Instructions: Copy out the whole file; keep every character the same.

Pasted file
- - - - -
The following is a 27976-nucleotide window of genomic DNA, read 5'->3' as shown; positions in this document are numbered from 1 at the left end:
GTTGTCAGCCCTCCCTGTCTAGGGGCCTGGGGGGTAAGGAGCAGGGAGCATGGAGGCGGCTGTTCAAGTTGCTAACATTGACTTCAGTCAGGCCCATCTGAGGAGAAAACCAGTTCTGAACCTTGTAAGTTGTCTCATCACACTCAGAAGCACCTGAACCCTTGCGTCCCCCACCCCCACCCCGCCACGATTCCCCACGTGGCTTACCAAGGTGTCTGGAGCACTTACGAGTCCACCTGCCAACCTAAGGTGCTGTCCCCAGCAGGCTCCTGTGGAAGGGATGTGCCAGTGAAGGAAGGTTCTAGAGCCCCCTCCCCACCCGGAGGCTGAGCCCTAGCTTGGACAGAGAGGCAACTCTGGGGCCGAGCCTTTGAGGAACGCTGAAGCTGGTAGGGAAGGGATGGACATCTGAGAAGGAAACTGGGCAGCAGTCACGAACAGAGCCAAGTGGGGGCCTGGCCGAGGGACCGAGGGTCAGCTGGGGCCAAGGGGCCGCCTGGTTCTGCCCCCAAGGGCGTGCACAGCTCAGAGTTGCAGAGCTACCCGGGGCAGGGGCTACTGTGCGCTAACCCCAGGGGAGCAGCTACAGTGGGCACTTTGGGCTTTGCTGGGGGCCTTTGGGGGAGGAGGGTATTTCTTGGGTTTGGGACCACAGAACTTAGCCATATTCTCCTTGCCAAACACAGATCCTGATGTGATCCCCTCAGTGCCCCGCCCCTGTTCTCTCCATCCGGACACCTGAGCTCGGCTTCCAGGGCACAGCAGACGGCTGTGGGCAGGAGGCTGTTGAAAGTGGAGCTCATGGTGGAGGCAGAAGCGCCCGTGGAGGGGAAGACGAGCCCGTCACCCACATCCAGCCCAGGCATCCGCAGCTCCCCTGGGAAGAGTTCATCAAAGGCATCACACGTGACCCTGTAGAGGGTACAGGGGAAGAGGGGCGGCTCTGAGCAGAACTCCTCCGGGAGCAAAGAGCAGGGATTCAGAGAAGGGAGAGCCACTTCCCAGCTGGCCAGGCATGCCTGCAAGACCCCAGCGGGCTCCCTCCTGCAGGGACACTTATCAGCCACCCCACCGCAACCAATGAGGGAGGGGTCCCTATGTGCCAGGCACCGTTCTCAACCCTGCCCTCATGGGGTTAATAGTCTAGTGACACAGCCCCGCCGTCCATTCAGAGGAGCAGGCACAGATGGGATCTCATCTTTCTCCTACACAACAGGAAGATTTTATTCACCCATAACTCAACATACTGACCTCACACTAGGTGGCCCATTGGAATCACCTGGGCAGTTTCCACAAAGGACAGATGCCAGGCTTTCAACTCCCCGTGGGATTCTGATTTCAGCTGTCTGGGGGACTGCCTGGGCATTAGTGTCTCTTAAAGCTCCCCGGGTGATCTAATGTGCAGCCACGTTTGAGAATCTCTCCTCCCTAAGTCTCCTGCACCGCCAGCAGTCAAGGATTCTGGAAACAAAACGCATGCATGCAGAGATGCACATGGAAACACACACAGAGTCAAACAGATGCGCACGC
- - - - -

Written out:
The following is a 27976-nucleotide window of genomic DNA, read 5'->3' as shown; positions in this document are numbered from 1 at the left end:
GTTGTCAGCCCTCCCTGTCTAGGGGCCTGGGGGGTAAGGAGCAGGGAGCATGGAGGCGGCTGTTCAAGTTGCTAACATTGACTTCAGTCAGGCCCATCTGAGGAGAAAACCAGTTCTGAACCTTGTAAGTTGTCTCATCACACTCAGAAGCACCTGAACCCTTGCGTCCCCCACCCCCACCCCGCCACGATTCCCCACGTGGCTTACCAAGGTGTCTGGAGCACTTACGAGTCCACCTGCCAACCTAAGGTGCTGTCCCCAGCAGGCTCCTGTGGAAGGGATGTGCCAGTGAAGGAAGGTTCTAGAGCCCCCTCCCCACCCGGAGGCTGAGCCCTAGCTTGGACAGAGAGGCAACTCTGGGGCCGAGCCTTTGAGGAACGCTGAAGCTGGTAGGGAAGGGATGGACATCTGAGAAGGAAACTGGGCAGCAGTCACGAACAGAGCCAAGTGGGGGCCTGGCCGAGGGACCGAGGGTCAGCTGGGGCCAAGGGGCCGCCTGGTTCTGCCCCCAAGGGCGTGCACAGCTCAGAGTTGCAGAGCTACCCGGGGCAGGGGCTACTGTGCGCTAACCCCAGGGGAGCAGCTACAGTGGGCACTTTGGGCTTTGCTGGGGGCCTTTGGGGGAGGAGGGTATTTCTTGGGTTTGGGACCACAGAACTTAGCCATATTCTCCTTGCCAAACACAGATCCTGATGTGATCCCCTCAGTGCCCCGCCCCTGTTCTCTCCATCCGGACACCTGAGCTCGGCTTCCAGGGCACAGCAGACGGCTGTGGGCAGGAGGCTGTTGAAAGTGGAGCTCATGGTGGAGGCAGAAGCGCCCGTGGAGGGGAAGACGAGCCCGTCACCCACATCCAGCCCAGGCATCCGCAGCTCCCCTGGGAAGAGTTCATCAAAGGCATCACACGTGACCCTGTAGAGGGTACAGGGGAAGAGGGGCGGCTCTGAGCAGAACTCCTCCGGGAGCAAAGAGCAGGGATTCAGAGAAGGGAGAGCCACTTCCCAGCTGGCCAGGCATGCCTGCAAGACCCCAGCGGGCTCCCTCCTGCAGGGACACTTATCAGCCACCCCACCGCAACCAATGAGGGAGGGGTCCCTATGTGCCAGGCACCGTTCTCAACCCTGCCCTCATGGGGTTAATAGTCTAGTGACACAGCCCCGCCGTCCATTCAGAGGAGCAGGCACAGATGGGATCTCATCTTTCTCCTACACAACAGGAAGATTTTATTCACCCATAACTCAACATACTGACCTCACACTAGGTGGCCCATTGGAATCACCTGGGCAGTTTCCACAAAGGACAGATGCCAGGCTTTCAACTCCCCGTGGGATTCTGATTTCAGCTGTCTGGGGGACTGCCTGGGCATTAGTGTCTCTTAAAGCTCCCCGGGTGATCTAATGTGCAGCCACGTTTGAGAATCTCTCCTCCCTAAGTCTCCTGCACCGCCAGCAGTCAAGGATTCTGGAAACAAAACGCATGCATGCAGAGATGCACATGGAAACACACACAGAGTCAAACAGATGCGCACGC